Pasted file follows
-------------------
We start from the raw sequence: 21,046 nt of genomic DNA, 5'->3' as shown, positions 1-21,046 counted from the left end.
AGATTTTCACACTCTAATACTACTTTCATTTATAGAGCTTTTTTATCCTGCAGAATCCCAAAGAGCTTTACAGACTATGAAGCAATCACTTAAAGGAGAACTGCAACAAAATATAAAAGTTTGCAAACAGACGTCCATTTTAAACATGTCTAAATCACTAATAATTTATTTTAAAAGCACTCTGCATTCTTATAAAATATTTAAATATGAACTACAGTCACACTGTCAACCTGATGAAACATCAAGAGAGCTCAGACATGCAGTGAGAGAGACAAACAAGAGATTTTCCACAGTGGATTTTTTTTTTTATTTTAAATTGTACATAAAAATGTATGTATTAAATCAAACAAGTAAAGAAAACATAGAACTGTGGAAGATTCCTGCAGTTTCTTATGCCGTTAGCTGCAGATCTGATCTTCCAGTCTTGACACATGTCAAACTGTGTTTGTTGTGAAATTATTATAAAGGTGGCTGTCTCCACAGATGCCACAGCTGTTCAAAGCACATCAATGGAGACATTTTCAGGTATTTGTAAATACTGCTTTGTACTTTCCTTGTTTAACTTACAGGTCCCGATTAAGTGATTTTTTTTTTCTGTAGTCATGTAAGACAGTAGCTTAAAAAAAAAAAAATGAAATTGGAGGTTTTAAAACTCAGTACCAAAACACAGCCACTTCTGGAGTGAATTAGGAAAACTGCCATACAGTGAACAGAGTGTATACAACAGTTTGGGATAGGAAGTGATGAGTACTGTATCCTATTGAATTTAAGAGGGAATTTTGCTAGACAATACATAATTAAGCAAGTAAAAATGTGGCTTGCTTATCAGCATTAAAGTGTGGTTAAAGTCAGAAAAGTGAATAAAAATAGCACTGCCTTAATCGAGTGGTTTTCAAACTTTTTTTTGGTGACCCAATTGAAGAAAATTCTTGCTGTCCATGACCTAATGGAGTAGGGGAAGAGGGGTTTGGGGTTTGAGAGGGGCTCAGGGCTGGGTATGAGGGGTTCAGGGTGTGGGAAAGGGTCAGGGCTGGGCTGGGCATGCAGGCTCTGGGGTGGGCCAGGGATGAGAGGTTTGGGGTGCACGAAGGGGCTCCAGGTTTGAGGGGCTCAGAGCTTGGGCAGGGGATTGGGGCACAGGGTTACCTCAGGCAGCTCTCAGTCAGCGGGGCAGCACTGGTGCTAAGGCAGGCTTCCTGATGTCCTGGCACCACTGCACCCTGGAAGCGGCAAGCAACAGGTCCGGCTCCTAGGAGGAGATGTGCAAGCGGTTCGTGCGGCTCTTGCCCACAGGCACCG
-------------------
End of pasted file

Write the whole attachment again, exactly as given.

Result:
We start from the raw sequence: 21,046 nt of genomic DNA, 5'->3' as shown, positions 1-21,046 counted from the left end.
AGATTTTCACACTCTAATACTACTTTCATTTATAGAGCTTTTTTATCCTGCAGAATCCCAAAGAGCTTTACAGACTATGAAGCAATCACTTAAAGGAGAACTGCAACAAAATATAAAAGTTTGCAAACAGACGTCCATTTTAAACATGTCTAAATCACTAATAATTTATTTTAAAAGCACTCTGCATTCTTATAAAATATTTAAATATGAACTACAGTCACACTGTCAACCTGATGAAACATCAAGAGAGCTCAGACATGCAGTGAGAGAGACAAACAAGAGATTTTCCACAGTGGATTTTTTTTTTTATTTTAAATTGTACATAAAAATGTATGTATTAAATCAAACAAGTAAAGAAAACATAGAACTGTGGAAGATTCCTGCAGTTTCTTATGCCGTTAGCTGCAGATCTGATCTTCCAGTCTTGACACATGTCAAACTGTGTTTGTTGTGAAATTATTATAAAGGTGGCTGTCTCCACAGATGCCACAGCTGTTCAAAGCACATCAATGGAGACATTTTCAGGTATTTGTAAATACTGCTTTGTACTTTCCTTGTTTAACTTACAGGTCCCGATTAAGTGATTTTTTTTTTCTGTAGTCATGTAAGACAGTAGCTTAAAAAAAAAAAAATGAAATTGGAGGTTTTAAAACTCAGTACCAAAACACAGCCACTTCTGGAGTGAATTAGGAAAACTGCCATACAGTGAACAGAGTGTATACAACAGTTTGGGATAGGAAGTGATGAGTACTGTATCCTATTGAATTTAAGAGGGAATTTTGCTAGACAATACATAATTAAGCAAGTAAAAATGTGGCTTGCTTATCAGCATTAAAGTGTGGTTAAAGTCAGAAAAGTGAATAAAAATAGCACTGCCTTAATCGAGTGGTTTTCAAACTTTTTTTTGGTGACCCAATTGAAGAAAATTCTTGCTGTCCATGACCTAATGGAGTAGGGGAAGAGGGGTTTGGGGTTTGAGAGGGGCTCAGGGCTGGGTATGAGGGGTTCAGGGTGTGGGAAAGGGTCAGGGCTGGGCTGGGCATGCAGGCTCTGGGGTGGGCCAGGGATGAGAGGTTTGGGGTGCACGAAGGGGCTCCAGGTTTGAGGGGCTCAGAGCTTGGGCAGGGGATTGGGGCACAGGGTTACCTCAGGCAGCTCTCAGTCAGCGGGGCAGCACTGGTGCTAAGGCAGGCTTCCTGATGTCCTGGCACCACTGCACCCTGGAAGCGGCAAGCAACAGGTCCGGCTCCTAGGAGGAGATGTGCAAGCGGTTCGTGCGGCTCTTGCCCACAGGCACCG